1982 BMW 323i Baur

1982 BMW 323i Baur
Memorial Day 2010 First Drive 1982 323i BMW Baur Lapisblau M20 5 speed #4154 of 4595 made. The car was imported to California by Dietel Enterprises. I have since changed the wheels, installed the clear turn signal lenses, and I am in the process of installing a new cabriolet roof. I have to do something about those bumpers, too. :) I love this car! To see one of the reasons why, check my post "Score One For the Good Guys" on 6/26/2011.

Tuesday, July 29, 2014

'02 Baurs at Bitburg 2011

Thanks to Arno H. for posting these pics in Facebook today, taken at Bitburg in August 2011.  Thank you, Arno!








Nice job, Arno!

https://www.facebook.com/photo.php?fbid=138841896202477&set=a.138841796202487.36154.100002300037540&type=1&theater

Monday, July 28, 2014

Long Lost Baur #4587: Turns Up On California eBay.... Again!



This special Baur is back on ebay again.  Thanks to Jonathan Bush for the heads up to the link!

this is Baur #4587, first spotted on sale in Mathews, VA, back in 2010, but subsequently lost for a time.  Then it turned up on ebay in CA in November 2013!   We attempted to make contact with the seller, but we were not successful.  

Why is this Baur special?

Check out the list below.  This is a list of 25 BMW E21 Baurs that were imported to North America.  You will notice that they are all listed as 320i, which means they are all US Spec.  Most are listed as having the destination of "Kanada", with 3 coming to the US.    Five others do not give a specific North American destination, so we are not sure where in North America they eventually ended up.  

 This list was given to us 12/13/2010 by Baur Guru, Jeroen Janssen of The Netherlands in this bimmerforums thread: 
http://forums.bimmerforums.com/forum/showthread.php?1566814-Baur-TC1-in-the-US/page3&highlight=TC1+baurs+in+the+US .

See Post #67 on page 3 of the thread.

In the chart above, you will see in the second column from the left near the bottom, a green highlighted number:  74587.   That is the Baur number for a US SPEC BMW E21 320i Baur imported to North America.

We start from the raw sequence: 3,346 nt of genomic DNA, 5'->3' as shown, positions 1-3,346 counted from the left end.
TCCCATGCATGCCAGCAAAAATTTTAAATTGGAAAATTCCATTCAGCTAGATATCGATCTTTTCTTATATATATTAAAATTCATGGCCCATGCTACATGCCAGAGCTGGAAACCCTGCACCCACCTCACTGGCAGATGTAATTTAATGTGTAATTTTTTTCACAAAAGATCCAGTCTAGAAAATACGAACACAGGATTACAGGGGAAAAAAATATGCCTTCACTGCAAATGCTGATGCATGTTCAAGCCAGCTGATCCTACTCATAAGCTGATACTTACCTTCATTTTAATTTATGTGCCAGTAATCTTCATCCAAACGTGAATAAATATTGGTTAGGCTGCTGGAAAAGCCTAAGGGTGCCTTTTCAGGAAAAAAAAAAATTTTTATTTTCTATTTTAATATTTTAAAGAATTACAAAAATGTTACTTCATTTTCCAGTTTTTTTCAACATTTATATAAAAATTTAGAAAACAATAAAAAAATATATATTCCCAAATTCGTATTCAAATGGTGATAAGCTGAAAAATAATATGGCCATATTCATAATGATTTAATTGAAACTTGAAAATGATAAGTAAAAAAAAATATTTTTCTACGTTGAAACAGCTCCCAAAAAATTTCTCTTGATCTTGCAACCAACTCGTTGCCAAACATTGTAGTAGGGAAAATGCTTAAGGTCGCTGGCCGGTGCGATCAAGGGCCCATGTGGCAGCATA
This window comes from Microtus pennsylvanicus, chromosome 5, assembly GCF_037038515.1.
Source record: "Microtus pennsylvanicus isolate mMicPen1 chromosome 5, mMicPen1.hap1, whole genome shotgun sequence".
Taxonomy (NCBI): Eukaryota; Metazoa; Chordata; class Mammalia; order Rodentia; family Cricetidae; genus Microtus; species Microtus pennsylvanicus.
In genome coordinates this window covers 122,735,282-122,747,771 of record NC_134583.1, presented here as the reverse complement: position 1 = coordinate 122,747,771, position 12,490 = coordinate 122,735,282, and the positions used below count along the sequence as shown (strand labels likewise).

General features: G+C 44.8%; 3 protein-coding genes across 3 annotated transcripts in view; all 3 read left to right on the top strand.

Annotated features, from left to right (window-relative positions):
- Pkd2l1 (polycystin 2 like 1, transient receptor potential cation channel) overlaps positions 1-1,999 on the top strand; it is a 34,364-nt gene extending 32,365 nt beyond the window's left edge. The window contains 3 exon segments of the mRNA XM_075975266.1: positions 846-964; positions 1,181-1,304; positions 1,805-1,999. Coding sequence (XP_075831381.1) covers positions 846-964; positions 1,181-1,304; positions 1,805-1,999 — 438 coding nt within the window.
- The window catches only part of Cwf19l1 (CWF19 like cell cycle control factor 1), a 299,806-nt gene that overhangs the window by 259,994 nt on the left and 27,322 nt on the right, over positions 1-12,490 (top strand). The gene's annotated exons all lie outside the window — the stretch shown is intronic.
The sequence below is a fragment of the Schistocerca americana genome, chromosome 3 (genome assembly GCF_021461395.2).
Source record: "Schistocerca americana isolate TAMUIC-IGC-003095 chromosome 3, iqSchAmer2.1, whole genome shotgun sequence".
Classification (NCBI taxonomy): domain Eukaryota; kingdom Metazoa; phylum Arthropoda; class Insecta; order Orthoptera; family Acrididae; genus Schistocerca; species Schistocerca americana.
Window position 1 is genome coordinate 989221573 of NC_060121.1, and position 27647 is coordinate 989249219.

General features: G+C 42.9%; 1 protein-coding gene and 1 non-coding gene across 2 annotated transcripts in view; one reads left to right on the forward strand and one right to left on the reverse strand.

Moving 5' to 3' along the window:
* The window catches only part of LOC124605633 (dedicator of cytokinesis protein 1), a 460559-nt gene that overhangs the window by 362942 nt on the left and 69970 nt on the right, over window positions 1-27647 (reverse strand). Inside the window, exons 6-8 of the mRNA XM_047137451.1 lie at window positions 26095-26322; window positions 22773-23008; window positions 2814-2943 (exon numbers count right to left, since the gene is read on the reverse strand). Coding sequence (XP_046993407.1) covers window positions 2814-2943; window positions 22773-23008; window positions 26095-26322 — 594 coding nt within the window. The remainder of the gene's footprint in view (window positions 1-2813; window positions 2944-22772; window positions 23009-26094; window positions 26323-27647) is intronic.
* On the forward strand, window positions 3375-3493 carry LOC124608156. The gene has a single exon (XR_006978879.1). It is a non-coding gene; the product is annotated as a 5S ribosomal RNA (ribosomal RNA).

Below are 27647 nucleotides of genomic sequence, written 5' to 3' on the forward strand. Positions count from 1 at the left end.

This one!

This car is one of only 25 known BMW E21 Baurs imported by BMW into North America.  The rest of the E21 Baurs that we have located are all "Grey Market' cars:  cars that were not officially imported by BMW, but rather were brought into the US by private individuals.  
Here is the VIN from the ebay ad:  WBAAG3306D8386800

If you look at column 3 in Jeroen's chart,you will see that that number matches the VIN for Baur 74587.  I ran that through the BMW VIN decoder, and that too checks out:  a 320i US Spec E21.








We will again try to contact the seller for more info, so stay tuned!




Here is the link to the ad:
http://www.ebay.com/itm/301258606358

We have posted about this Baur previously:
http://baurspotting.blogspot.com/2013/11/long-lost-baur-4587-found-in-california.html

The beauty of zipper merging, or why you should drive ruder !!

Thanks to my son, Brian S. for the link to this article!  Thanks, Brian!



The beauty of zipper merging, or why you should drive ruder

Washington, Minnesota officially endorse a "safer, faster" merge. Does it work?


According to the world of zipper merging, just because you see this sign doesn't mean you should change lanes at that exact moment.

Of all of the reasons for traffic snarls, impending lane closures bring out a particularly brutal combination of road rage and etiquette confusion. Most drivers know the pain of approaching two lanes in this situation; the left one is backed up much further because the right one will close in less than a mile thanks to, say, construction.
Which lane should a driver pick in this scenario? Steer to the left as soon as you see a closure notice and you'll almost certainly go slower; stay in the right and you'll catch stink-eye, honks, and even swerving drivers. Everyone is upset that you're about to essentially cut in line—an act that will require a tense, last-minute merge of your own.
Most driving schools and transportation departments in the United States don't instruct drivers on how to handle this situation or whether they must merge within a certain mileage, leaving this kind of merge up to the grace of your fellow, angry commuters. This week, however, Washington state joinedMinnesota in sending a clear message to drivers: merge rudely. It's actually faster and safer.

“You don’t put your foot on the brake at all”